There are a number of issues of both environmental and social concern at Obuasi, but the issue of pollution is of primary concern. Corporate reviews of environmental performance at Obuasi undertaken in 2005 raised as a concern the levels of arsenic and cyanide in water that was being discharged into the environment. This issue was again raised during the ISO14001 audit. (The corporate review also highlighted the need for the safe disposal and rehabilitation of an area which contained 10,000 tonnes of arsenic trioxide that had been stockpiled at the Pompora Treatment Plant following the collapse of the arsenic market in the early 1990s. This was completed in 2006. (See the case study on Social and environmental legacies at Obuasi in the Report to Society 2006.))
In spite of these efforts there remain significant environmental issues in Obuasi accrued through Ghana’s colonial era to the present day. An issue of major concern has been the discharge of untreated process water into the environment which, among other things, recently compelled Ghana’s Environmental Protection Agency (EPA) to stop operations at the mine’s two metallurgical plants for 12 days. In an Enforcement Notice issued to the mine on 6 September 2007 by the EPA , the agency expressed concern about the mine’s lack of corrective action following earlier visits and inspections. On 26 September 2007 the EPA lifted the enforcement notice following an Interim Environmental Report submitted by the mine in which it outlined a plan of corrective measures. The EPA gave Obuasi mine six months to implement corrective measures as per the commitments in the Interim Report.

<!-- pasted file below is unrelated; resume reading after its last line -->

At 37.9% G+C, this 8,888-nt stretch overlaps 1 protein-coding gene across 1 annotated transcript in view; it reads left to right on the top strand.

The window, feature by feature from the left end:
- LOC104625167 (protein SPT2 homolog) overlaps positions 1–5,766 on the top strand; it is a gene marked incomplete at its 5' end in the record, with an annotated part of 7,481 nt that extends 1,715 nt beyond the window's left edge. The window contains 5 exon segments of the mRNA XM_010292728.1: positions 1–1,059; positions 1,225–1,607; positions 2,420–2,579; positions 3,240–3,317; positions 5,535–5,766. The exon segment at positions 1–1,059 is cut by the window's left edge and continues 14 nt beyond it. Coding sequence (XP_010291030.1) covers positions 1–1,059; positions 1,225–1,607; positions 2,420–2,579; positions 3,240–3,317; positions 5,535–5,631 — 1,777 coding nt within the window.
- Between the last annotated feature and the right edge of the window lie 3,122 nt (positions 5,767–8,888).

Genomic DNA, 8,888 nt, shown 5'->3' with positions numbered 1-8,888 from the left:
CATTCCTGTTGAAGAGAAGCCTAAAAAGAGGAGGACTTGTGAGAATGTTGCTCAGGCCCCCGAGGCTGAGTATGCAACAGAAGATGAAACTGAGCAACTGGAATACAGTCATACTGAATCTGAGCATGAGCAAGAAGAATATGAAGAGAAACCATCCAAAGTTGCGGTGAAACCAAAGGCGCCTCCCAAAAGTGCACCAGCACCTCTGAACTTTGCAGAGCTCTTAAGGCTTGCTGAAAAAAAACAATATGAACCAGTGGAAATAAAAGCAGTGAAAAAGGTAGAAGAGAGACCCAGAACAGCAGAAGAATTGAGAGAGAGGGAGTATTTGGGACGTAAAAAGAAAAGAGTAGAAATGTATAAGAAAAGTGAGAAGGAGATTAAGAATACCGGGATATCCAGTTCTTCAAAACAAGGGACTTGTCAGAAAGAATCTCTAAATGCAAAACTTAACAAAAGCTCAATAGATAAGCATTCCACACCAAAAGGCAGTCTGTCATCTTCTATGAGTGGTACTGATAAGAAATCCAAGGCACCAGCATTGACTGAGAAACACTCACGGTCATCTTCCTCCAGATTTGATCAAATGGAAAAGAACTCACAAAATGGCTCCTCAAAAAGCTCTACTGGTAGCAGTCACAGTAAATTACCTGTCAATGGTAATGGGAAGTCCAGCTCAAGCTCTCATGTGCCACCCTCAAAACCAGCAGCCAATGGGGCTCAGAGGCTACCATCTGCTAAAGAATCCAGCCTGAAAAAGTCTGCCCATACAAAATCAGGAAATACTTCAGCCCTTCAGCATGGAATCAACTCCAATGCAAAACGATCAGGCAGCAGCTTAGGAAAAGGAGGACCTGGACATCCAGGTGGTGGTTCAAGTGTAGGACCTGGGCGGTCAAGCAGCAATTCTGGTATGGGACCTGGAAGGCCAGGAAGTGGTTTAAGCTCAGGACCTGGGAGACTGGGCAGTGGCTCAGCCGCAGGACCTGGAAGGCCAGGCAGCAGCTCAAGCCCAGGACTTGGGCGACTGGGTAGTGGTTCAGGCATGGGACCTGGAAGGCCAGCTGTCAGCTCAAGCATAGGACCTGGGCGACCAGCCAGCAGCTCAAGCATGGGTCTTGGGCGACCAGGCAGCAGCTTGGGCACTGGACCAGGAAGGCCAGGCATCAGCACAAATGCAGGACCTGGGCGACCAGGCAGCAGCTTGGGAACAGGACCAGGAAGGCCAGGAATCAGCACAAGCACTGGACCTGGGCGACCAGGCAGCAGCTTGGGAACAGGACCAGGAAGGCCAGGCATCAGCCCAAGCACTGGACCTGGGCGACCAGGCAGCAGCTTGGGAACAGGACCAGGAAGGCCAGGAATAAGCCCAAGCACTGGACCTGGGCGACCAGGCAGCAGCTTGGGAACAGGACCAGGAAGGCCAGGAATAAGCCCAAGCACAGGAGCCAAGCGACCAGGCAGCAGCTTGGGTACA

Since September 2007, Obuasi has established a number of controls to reverse the pollution issues facing it: A 2km-long pipeline has been constructed to transport cyanide containing supernatant water from the Pompora dam to the Pompora pump station. Active de-silting activities are being undertaken to create capacity in the Pompora coffer dam and the Duck Pond (located behind the mines BIOX plant in the south). A number of contaminated sites are also being mined as part of the clean up exercise.
Preparations are being made to install a process water treatment plant and an order is expected to be placed before the end of February 2008. Meanwhile a number of in-house water treatment units have been installed at various points on the mine. Construction of four (out of eight planned units) Rotating Biological Contactors (RBCs), a microbial water treatment technology which has been piloted on the mine, is expected to be commissioned by end of February 2008.
When completed the RBCs, which treat thiocyanates, will treat about 400m3 of cyanided water prior to discharge to the environment or recycling to the BIOX plant for use.